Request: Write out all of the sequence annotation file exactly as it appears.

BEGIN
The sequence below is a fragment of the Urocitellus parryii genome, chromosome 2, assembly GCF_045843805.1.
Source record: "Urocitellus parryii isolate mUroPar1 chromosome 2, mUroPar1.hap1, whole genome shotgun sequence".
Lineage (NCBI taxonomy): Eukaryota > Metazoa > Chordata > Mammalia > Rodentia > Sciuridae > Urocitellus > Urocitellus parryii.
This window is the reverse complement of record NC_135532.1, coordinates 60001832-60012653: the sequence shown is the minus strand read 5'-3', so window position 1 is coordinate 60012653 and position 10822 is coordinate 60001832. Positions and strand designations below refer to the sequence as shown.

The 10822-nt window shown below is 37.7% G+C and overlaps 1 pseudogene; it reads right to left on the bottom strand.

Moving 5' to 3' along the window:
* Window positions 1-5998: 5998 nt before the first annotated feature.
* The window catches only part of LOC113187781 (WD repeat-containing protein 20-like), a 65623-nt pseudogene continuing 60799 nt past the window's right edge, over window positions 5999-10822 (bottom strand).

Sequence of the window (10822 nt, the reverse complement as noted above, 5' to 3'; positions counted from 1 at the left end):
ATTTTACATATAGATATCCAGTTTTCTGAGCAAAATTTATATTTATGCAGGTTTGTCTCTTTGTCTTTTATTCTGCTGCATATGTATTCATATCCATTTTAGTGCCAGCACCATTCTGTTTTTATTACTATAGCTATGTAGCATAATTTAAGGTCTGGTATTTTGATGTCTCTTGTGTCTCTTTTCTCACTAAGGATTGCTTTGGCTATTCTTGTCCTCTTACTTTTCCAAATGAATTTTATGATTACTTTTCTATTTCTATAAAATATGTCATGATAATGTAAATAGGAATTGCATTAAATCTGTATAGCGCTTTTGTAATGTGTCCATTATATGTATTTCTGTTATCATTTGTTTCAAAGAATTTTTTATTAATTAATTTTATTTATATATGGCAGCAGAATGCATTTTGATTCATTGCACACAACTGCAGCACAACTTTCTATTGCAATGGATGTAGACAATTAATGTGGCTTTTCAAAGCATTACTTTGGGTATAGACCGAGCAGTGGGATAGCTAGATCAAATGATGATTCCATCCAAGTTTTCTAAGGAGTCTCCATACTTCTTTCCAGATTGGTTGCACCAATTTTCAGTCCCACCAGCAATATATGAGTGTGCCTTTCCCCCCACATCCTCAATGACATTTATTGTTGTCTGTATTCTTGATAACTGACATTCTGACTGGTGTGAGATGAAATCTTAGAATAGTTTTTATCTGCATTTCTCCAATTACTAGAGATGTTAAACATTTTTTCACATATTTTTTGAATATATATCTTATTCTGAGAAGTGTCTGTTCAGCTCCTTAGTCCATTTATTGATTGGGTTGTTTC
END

The sequence below is a fragment of the Urocitellus parryii genome, chromosome 2, assembly GCF_045843805.1.
Source record: "Urocitellus parryii isolate mUroPar1 chromosome 2, mUroPar1.hap1, whole genome shotgun sequence".
Lineage (NCBI taxonomy): Eukaryota > Metazoa > Chordata > Mammalia > Rodentia > Sciuridae > Urocitellus > Urocitellus parryii.
This window is the reverse complement of record NC_135532.1, coordinates 60001832-60012653: the sequence shown is the minus strand read 5'-3', so window position 1 is coordinate 60012653 and position 10822 is coordinate 60001832. Positions and strand designations below refer to the sequence as shown.

The 10822-nt window shown below is 37.7% G+C and overlaps 1 pseudogene; it reads right to left on the bottom strand.

Moving 5' to 3' along the window:
* Window positions 1-5998: 5998 nt before the first annotated feature.
* The window catches only part of LOC113187781 (WD repeat-containing protein 20-like), a 65623-nt pseudogene continuing 60799 nt past the window's right edge, over window positions 5999-10822 (bottom strand).

Sequence of the window (10822 nt, the reverse complement as noted above, 5' to 3'; positions counted from 1 at the left end):
ATTTTACATATAGATATCCAGTTTTCTGAGCAAAATTTATATTTATGCAGGTTTGTCTCTTTGTCTTTTATTCTGCTGCATATGTATTCATATCCATTTTAGTGCCAGCACCATTCTGTTTTTATTACTATAGCTATGTAGCATAATTTAAGGTCTGGTATTTTGATGTCTCTTGTGTCTCTTTTCTCACTAAGGATTGCTTTGGCTATTCTTGTCCTCTTACTTTTCCAAATGAATTTTATGATTACTTTTCTATTTCTATAAAATATGTCATGATAATGTAAATAGGAATTGCATTAAATCTGTATAGCGCTTTTGTAATGTGTCCATTATATGTATTTCTGTTATCATTTGTTTCAAAGAATTTTTTATTAATTAATTTTATTTATATATGGCAGCAGAATGCATTTTGATTCATTGCACACAACTGCAGCACAACTTTCTATTGCAATGGATGTAGACAATTAATGTGGCTTTTCAAAGCATTACTTTGGGTATAGACCGAGCAGTGGGATAGCTAGATCAAATGATGATTCCATCCAAGTTTTCTAAGGAGTCTCCATACTTCTTTCCAGATTGGTTGCACCAATTTTCAGTCCCACCAGCAATATATGAGTGTGCCTTTCCCCCCACATCCTCAATGACATTTATTGTTGTCTGTATTCTTGATAACTGACATTCTGACTGGTGTGAGATGAAATCTTAGAATAGTTTTTATCTGCATTTCTCCAATTACTAGAGATGTTAAACATTTTTTCACATATTTTTTGAATATATATCTTATTCTGAGAAGTGTCTGTTCAGCTCCTTAGTCCATTTATTGATTGGGTTGTTTC